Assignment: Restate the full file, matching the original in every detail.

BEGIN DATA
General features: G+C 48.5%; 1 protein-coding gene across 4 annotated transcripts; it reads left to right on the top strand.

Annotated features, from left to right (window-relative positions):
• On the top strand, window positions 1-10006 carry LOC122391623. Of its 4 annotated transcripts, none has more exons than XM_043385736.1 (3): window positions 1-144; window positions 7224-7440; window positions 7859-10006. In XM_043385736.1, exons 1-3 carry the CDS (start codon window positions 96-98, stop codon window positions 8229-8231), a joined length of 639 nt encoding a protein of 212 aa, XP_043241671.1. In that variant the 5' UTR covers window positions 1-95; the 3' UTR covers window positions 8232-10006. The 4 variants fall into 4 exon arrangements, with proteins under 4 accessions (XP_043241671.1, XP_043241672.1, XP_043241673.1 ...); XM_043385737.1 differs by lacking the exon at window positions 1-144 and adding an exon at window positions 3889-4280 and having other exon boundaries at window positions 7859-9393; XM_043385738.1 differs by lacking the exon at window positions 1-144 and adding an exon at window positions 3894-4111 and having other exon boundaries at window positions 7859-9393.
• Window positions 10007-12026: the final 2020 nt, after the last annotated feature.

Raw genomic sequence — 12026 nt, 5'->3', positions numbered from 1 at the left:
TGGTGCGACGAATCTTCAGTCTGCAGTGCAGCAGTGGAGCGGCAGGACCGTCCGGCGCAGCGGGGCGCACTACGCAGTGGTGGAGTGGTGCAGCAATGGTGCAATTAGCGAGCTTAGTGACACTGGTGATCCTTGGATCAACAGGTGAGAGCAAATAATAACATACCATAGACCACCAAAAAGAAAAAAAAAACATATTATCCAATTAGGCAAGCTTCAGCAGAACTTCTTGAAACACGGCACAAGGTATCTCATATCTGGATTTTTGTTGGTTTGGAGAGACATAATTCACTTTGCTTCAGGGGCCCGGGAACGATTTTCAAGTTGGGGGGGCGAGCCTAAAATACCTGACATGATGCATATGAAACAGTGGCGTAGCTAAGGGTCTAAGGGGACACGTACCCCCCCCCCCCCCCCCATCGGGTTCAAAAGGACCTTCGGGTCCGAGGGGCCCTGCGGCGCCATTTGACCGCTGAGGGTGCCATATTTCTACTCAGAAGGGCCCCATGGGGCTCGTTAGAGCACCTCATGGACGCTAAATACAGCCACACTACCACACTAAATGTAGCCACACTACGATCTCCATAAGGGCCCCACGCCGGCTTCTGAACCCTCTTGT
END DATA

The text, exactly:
General features: G+C 48.5%; 1 protein-coding gene across 4 annotated transcripts; it reads left to right on the top strand.

Annotated features, from left to right (window-relative positions):
• On the top strand, window positions 1-10006 carry LOC122391623. Of its 4 annotated transcripts, none has more exons than XM_043385736.1 (3): window positions 1-144; window positions 7224-7440; window positions 7859-10006. In XM_043385736.1, exons 1-3 carry the CDS (start codon window positions 96-98, stop codon window positions 8229-8231), a joined length of 639 nt encoding a protein of 212 aa, XP_043241671.1. In that variant the 5' UTR covers window positions 1-95; the 3' UTR covers window positions 8232-10006. The 4 variants fall into 4 exon arrangements, with proteins under 4 accessions (XP_043241671.1, XP_043241672.1, XP_043241673.1 ...); XM_043385737.1 differs by lacking the exon at window positions 1-144 and adding an exon at window positions 3889-4280 and having other exon boundaries at window positions 7859-9393; XM_043385738.1 differs by lacking the exon at window positions 1-144 and adding an exon at window positions 3894-4111 and having other exon boundaries at window positions 7859-9393.
• Window positions 10007-12026: the final 2020 nt, after the last annotated feature.

Raw genomic sequence — 12026 nt, 5'->3', positions numbered from 1 at the left:
TGGTGCGACGAATCTTCAGTCTGCAGTGCAGCAGTGGAGCGGCAGGACCGTCCGGCGCAGCGGGGCGCACTACGCAGTGGTGGAGTGGTGCAGCAATGGTGCAATTAGCGAGCTTAGTGACACTGGTGATCCTTGGATCAACAGGTGAGAGCAAATAATAACATACCATAGACCACCAAAAAGAAAAAAAAAACATATTATCCAATTAGGCAAGCTTCAGCAGAACTTCTTGAAACACGGCACAAGGTATCTCATATCTGGATTTTTGTTGGTTTGGAGAGACATAATTCACTTTGCTTCAGGGGCCCGGGAACGATTTTCAAGTTGGGGGGGCGAGCCTAAAATACCTGACATGATGCATATGAAACAGTGGCGTAGCTAAGGGTCTAAGGGGACACGTACCCCCCCCCCCCCCCCCATCGGGTTCAAAAGGACCTTCGGGTCCGAGGGGCCCTGCGGCGCCATTTGACCGCTGAGGGTGCCATATTTCTACTCAGAAGGGCCCCATGGGGCTCGTTAGAGCACCTCATGGACGCTAAATACAGCCACACTACCACACTAAATGTAGCCACACTACGATCTCCATAAGGGCCCCACGCCGGCTTCTGAACCCTCTTGT